Todd Howard responds to controversy over Starfield's $7 mission: 'We hear the feedback'

 NEW YORK, NEW YORK - JUNE 04: Video game designer Todd Howard is seen arriving to The Inaugural Gotham TV Awards at Cipriani 25 Broadway on June 04, 2024 in New York City. (Photo by Gilbert Carrasquillo/GC Images).
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In the wake of a controversial release of a single Starfield mission costing $7 as part of the game's new Creations program, Bethesda executive producer Todd Howard says the studio "hears that feedback" from unhappy players and will "take a look at that and how we deliver content like that" in future releases.

A recent update heralding the release of the Starfield Creation Kit included a new mission that enables players to become bounty hunters for the Trackers Alliance faction, with the promise of future Trackers Alliance missions coming in subsequent updates. But the second Trackers Alliance mission, The Vulture, is only available as a paid add-on costing 700 Starfield Creation Credits—the equivalent of $7, which in reality is $10 because that's the smallest amount of credits you can purchase to cover the cost.

The move was not well received. Unhappy players immediately recalled Bethesda's disastrous attempt to launch paid mods for Skyrim in 2015, and of course the infamous Oblivion Horse Armor DLC from 2006. The mission also received unfavorable comparisons to the Starfield premium edition upgrade, which includes the full Shattered Space expansion, the Constellation skin pack, digital art book, soundtrack, and 1,000 Creation Credits for $35: "Is Shattered Space actually just two quests in a trenchcoat?" one redditor rhetorically asked. Steam user reviews, predictably, took a nosedive.

All of this has not gone unnoticed at Bethesda. "We're always trying to be kind of looking at what else is out there, really make sure we're giving value to everybody," Howard said in a recent MrMattyPlays interview. "And where we're not, hey, you know, we definitely will adjust."

Bethesda's intention with The Vulture, according to Howard, was to "go the extra mile" by adding the Trackers Alliance outfit and weapon in a quest, the idea presumably being that it would be more interesting that simply throwing some new cosmetics and hardware into the game. What happened instead, said Howard, is that players got the impression they were "chopping up" a faction and selling it for "700 credits at a time." That's "not what we want at all," said Howard.

"And so I do think we're going to take a look at that and how we deliver content like that, and whether we're changing pricing or breaking it up, or what we should do there. So, great feedback from the community."

"We hear the feedback," Howard responded when asked whether Bethesda will change how it releases content like The Vulture in the future. "We need to evaluate both pricing, what we put out for free, how we communicate what's in something, and really hear from the community there."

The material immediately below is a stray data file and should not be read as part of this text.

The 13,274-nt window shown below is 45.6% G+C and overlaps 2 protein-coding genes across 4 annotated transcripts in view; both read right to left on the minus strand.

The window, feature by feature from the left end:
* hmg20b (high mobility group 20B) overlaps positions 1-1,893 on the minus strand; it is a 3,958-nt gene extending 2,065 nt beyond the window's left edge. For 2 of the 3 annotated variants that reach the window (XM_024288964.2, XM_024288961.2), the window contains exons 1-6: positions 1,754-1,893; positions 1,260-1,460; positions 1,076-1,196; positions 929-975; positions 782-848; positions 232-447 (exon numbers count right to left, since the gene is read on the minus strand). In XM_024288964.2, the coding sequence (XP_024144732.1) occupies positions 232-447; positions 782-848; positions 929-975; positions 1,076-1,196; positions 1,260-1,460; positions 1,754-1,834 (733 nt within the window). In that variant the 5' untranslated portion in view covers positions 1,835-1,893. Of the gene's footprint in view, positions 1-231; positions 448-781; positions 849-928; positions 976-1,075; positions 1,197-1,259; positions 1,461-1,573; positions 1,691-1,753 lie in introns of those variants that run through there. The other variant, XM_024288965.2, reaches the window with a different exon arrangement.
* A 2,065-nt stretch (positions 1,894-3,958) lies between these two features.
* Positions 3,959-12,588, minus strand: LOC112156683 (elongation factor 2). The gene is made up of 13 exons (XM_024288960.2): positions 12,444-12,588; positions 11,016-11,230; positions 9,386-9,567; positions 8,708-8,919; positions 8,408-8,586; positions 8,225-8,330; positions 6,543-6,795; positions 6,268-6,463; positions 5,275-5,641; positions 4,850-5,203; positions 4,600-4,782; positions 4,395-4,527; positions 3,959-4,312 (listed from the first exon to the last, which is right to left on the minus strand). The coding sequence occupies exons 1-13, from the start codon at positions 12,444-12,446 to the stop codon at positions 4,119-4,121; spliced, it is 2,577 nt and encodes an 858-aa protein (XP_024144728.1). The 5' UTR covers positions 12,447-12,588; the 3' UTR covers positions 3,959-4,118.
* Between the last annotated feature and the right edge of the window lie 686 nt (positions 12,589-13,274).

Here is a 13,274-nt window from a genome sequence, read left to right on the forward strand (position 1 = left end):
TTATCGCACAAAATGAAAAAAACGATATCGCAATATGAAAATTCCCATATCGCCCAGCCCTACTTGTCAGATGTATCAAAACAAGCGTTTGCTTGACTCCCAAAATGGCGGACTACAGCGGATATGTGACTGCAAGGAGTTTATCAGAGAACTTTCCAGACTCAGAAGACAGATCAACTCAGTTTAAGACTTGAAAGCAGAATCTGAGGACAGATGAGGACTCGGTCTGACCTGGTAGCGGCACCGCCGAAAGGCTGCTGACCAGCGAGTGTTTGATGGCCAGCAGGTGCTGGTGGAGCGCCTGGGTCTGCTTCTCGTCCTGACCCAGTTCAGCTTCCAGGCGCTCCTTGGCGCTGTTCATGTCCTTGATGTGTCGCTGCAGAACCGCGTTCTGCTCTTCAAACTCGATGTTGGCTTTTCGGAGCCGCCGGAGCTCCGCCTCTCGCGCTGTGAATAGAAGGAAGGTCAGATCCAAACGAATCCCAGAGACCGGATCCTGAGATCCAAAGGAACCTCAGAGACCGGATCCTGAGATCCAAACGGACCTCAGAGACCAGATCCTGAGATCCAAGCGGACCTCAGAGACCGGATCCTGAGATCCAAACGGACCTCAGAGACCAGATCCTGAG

That "feedback" continues to be reflected in Steam reviews, which are now down to "mostly negative" over the past 30 days thanks primarily to the paid mission—which some players find especially egregious given the sense that Starfield itself was a disappointment.

Starfield user reviews on Steam as of June 17 2024
Starfield user reviews on Steam as of June 17 2024

But while adjustments may be in order, Howard emphasized the importance of enabling content creators to monetize their work, which he said was a big part of ensuring the long-term health of the community—and for the most part, he said players dig it.

"Our view is that a lot of [modders] have gone from hobbyists to professional, and it's part of our job to make sure they can do that, and that they do get paid, and they see the monetary rewards from if they make awesome content. And so we had a great experience with Creation Club with our creators, and then the version we're doing now that first launched in Skyrim, everyone's just responded to really really well. I think it's important for us, that part of it gives a really healthy modding community where you do have professionals, and we've seen their content kind of 'rise all boats' in it."

And, he added, the release of the Creation Kit means there's a huge, growing pile of free Starfield mods for players to choose from, regardless of how they feel about the ones that cost money.

"It's super important to us that all of that stays really really healthy," he said. "We think it's a big fabric of who we are as a studio, how we talk about modding, what our community is there, and just make sure that we're active and making sure it's as good as it possibly can be for really everybody involved."

While there's obviously some real unhappiness with the way Bethesda has handled The Vulture, I'm not sure I'd expect any big changes anytime soon. Much like the notorious Horse Armor DLC, people are complaining but they also appear to be buying it: The Starfield Creations page says the mission has more than 1.2 million "plays" across PC and Xbox, and it currently ranks among the top-10 most popular of the more than 600 Starfield Creations released so far.